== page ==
The recent green light given the Jericho Wind Project has some demonstrators seeing red.
What had been peaceful demonstrations has now turned to anger, vandalism and criminal charges since energy company Nextera received its approval recently to build a 92-turbine industrial wind farm in Lambton and Middlesex counties.
That OK may have prompted the graffiti splashed on Grand Bend Highway 21 businesses and the municipal sign April 18.
The entry sign north to the Caldwell Banking sign “Stop wind power” was clearly written in red paint. At the Ausable Inn, one car was splashed in red paint and the tires slashed.
When asked if she was aware of the damage in Grand Bend and if her group of protesters had any knowledge of who did the spray painting, Lambton Shores resident Laureen Maurizio replied the act was deplorable and destructive and there would be “hell to pay” if she found out it was one of their protesters.
“We are here to educate; not aggravate,” she said.
Fellow protester Bob Lewis said while they have always displayed peaceful demonstrations, he could see that changing and become aggressive or violent as people become more frustrated.
The OPP charged two protesters recently with assault and uttering threats following a March 18 meeting at South Huron council.
“This whole Green Energy Act is unconstitutional! It was done in a manner that prevented public input and impeded the democratic oath taken by government officials,” said Maurizio.
She has called on council to request the Ontario Ombudsman to launch a criminal investigation into the Ontario Ministry of Energy, Ontario Energy Board, Ontario Power Generation, Hydro One and the Ministry of Environment, as it relates to the Green Energy Act.
Bill Weber, mayor of the Municipality of Lambton Shores, told the QMI Agency “it’s disappointing that it would come to this in Lambton Shores.”
Even more frustrating for Weber is that the municipality – which includes Grand Bend – is one of nearly 100 unwilling host communities in Ontario.
The municipality has been fighting to keep turbines out of the community and stands largely on the same side as those in the anti-wind movement.
“Everyone understands the frustration that the anti-wind people have, that’s the frustration the municipality has with the Green Energy Act,” Weber said, adding he does not believe this destruction helps to further the protesters’ cause.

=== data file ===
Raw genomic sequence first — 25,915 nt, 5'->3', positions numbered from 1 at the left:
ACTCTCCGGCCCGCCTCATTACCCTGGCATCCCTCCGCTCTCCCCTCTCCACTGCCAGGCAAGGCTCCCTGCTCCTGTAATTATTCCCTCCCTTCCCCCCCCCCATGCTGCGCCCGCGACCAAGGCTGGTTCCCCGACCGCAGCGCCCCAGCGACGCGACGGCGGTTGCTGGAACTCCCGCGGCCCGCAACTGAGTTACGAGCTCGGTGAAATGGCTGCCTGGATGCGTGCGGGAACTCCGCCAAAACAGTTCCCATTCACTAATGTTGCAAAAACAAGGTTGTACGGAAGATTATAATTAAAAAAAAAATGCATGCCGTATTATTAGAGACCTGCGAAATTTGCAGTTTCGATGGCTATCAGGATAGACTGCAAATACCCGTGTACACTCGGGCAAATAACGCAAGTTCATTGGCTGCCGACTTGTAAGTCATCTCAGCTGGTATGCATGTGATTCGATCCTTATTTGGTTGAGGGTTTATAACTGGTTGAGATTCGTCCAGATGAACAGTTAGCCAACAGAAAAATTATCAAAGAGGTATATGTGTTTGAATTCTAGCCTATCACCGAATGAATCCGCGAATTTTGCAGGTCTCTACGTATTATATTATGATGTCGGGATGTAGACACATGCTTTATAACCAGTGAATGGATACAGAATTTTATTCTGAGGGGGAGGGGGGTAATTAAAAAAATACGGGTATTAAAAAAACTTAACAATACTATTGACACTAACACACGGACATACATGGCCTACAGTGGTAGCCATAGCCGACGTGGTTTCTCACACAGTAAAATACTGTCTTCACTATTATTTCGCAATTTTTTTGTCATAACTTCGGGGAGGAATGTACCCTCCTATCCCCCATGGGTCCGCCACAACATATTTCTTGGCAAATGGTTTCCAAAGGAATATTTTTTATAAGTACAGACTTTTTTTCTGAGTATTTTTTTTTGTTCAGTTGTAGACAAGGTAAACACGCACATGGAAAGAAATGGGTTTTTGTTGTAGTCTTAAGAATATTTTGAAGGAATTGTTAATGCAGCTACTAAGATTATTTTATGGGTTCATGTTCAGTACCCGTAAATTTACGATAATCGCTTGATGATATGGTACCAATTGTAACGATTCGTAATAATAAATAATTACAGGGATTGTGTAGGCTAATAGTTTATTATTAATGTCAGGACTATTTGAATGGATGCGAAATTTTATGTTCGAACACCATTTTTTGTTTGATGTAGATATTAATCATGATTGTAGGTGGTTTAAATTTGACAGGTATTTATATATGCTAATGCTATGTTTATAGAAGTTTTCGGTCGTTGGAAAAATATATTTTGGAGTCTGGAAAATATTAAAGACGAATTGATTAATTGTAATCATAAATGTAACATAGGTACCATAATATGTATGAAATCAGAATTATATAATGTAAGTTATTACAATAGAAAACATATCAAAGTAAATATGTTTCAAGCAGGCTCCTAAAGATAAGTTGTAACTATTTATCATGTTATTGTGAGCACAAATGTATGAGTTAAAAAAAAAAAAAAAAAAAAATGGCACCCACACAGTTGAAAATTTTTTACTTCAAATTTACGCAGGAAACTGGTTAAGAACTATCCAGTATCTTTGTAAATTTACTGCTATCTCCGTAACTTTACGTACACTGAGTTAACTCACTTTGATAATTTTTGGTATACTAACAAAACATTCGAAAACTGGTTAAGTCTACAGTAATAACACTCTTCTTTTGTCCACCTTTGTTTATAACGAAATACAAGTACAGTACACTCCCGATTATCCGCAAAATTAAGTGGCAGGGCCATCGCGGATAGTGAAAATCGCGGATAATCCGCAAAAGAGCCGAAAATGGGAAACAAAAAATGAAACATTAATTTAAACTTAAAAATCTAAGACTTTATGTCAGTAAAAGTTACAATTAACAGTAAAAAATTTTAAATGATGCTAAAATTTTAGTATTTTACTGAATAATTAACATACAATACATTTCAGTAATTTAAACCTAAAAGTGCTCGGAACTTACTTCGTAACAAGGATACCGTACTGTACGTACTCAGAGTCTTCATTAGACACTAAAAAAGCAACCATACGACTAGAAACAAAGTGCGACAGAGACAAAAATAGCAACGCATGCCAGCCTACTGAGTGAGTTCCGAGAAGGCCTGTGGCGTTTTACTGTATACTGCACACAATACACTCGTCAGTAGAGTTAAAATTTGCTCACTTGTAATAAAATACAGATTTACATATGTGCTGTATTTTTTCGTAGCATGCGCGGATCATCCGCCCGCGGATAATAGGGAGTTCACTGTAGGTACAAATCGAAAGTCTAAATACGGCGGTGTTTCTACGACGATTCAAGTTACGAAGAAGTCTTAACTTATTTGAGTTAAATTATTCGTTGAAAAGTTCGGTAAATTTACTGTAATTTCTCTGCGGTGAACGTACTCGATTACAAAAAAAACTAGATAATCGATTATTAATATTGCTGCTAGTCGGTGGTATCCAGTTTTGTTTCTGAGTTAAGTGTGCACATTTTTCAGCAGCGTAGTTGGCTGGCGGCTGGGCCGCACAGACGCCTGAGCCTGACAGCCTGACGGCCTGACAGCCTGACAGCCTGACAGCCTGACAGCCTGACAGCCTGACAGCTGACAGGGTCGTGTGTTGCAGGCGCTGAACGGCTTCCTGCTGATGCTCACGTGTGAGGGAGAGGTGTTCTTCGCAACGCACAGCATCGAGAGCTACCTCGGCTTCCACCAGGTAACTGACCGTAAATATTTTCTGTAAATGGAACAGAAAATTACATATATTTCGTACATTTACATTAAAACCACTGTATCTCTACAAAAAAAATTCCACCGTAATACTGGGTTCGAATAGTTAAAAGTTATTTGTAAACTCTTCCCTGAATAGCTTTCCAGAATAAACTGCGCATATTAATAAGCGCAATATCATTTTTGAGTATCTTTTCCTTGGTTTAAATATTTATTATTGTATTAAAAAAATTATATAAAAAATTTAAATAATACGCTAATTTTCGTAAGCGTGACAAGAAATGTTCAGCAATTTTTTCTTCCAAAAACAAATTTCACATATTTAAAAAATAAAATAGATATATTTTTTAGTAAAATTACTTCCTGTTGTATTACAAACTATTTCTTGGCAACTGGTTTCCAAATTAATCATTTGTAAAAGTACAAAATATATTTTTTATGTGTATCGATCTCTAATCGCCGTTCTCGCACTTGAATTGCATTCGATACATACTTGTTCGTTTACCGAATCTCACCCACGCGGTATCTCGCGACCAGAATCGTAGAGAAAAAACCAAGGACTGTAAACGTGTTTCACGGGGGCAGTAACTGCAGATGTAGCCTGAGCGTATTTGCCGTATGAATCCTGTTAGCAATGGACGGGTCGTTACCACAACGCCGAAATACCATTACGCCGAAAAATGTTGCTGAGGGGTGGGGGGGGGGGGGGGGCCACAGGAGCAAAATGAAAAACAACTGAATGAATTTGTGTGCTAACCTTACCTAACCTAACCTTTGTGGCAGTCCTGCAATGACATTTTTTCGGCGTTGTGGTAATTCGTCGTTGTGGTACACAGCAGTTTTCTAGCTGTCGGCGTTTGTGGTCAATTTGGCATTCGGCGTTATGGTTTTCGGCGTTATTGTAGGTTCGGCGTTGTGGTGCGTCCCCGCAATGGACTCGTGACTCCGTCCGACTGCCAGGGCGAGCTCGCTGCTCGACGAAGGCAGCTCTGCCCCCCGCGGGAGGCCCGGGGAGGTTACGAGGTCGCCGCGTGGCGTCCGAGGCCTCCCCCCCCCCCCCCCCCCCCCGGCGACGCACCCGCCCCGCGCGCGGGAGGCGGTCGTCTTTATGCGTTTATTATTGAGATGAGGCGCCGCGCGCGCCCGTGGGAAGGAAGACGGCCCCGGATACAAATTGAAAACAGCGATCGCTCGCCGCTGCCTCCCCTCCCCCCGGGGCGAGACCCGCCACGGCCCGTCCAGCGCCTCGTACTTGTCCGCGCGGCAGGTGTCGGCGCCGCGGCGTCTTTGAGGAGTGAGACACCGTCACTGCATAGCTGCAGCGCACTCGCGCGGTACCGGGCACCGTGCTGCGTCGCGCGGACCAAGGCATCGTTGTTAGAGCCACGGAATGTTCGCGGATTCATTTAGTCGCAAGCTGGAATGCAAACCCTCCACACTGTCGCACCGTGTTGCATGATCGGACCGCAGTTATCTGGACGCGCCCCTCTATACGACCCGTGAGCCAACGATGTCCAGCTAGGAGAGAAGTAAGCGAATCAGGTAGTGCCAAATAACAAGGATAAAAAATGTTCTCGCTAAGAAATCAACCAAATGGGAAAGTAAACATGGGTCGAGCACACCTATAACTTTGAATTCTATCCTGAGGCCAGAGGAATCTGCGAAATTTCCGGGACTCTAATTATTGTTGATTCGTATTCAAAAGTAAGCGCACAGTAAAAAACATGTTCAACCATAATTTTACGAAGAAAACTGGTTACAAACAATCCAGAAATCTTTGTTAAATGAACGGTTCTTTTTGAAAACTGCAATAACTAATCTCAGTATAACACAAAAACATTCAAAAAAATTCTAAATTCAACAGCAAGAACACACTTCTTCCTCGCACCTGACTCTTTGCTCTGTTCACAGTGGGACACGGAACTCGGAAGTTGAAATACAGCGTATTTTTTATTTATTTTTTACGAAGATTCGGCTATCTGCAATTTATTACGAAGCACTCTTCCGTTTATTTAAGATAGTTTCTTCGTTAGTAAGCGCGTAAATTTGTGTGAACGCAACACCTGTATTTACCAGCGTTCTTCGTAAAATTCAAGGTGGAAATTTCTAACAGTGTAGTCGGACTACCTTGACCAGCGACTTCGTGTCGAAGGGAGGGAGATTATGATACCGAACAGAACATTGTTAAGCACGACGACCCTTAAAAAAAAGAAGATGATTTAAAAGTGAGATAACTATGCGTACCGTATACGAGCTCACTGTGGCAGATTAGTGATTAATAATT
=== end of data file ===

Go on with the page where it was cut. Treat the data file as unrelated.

Provincial approval to build 92 new wind turbines near Grand Bend was handed down recently and although Grand Bend is not directly involved in the wind debate, yet, the businesses may have been targeted because they are close to homes and apartments being rented by wind company employees.
“The OPP understands this is a very sensitive issue in our communities. Bottom line is, it’s mischief, it’s against the law and we’re not going to tolerate this,” said Lambton County OPP Const. Chrystal Jones.
Weighing in on social media, one poster said “Shameful! This is not about wind power being a good or bad thing – this is about morons out vandalizing neigbourhoods!”
Another agreed, stating “Did they think this was going to change anything? What a bunch of fools!”
Ontario’s Ministry of the Environment has issued a Renewable Energy Approval (REA) for the company’s proposal to build a 150-megawatt wind farm spanning Lambton Shores, Warwick Township and North Middlesex.
Some final details still need to be worked out, but construction of the Jericho Wind Energy Centre is expected to begin as soon as possible, said Ben Greenhouse, director of development with Nextera Energy Canada.
The project has been in the works since 2008, he said, and was submitted for ministry approval 14 months ago.
“We’re excited,” he said, noting a laydown yard – headquarters for construction – will soon be built on Thomson Line, north of Jericho Road and south of Northville Road.
But not everyone is enthused about the approval.
Lambton Shores resident Marcelle Brooks, with the Middlesex-Lambton Wind Action Group, has been a vocal opponent of the project.
“It was just devastating that our voices simply aren’t being heard.”
Members of the Lakeshore Coalition met with the Middlesex-Lambton Wind Action Group to discuss what actions can be taken to appeal the decision.
“The fight isn’t over yet,” Brooks said. “The ministry’s working against us; we have industry working against us. But we’re fighting for our homes, for our communities.”
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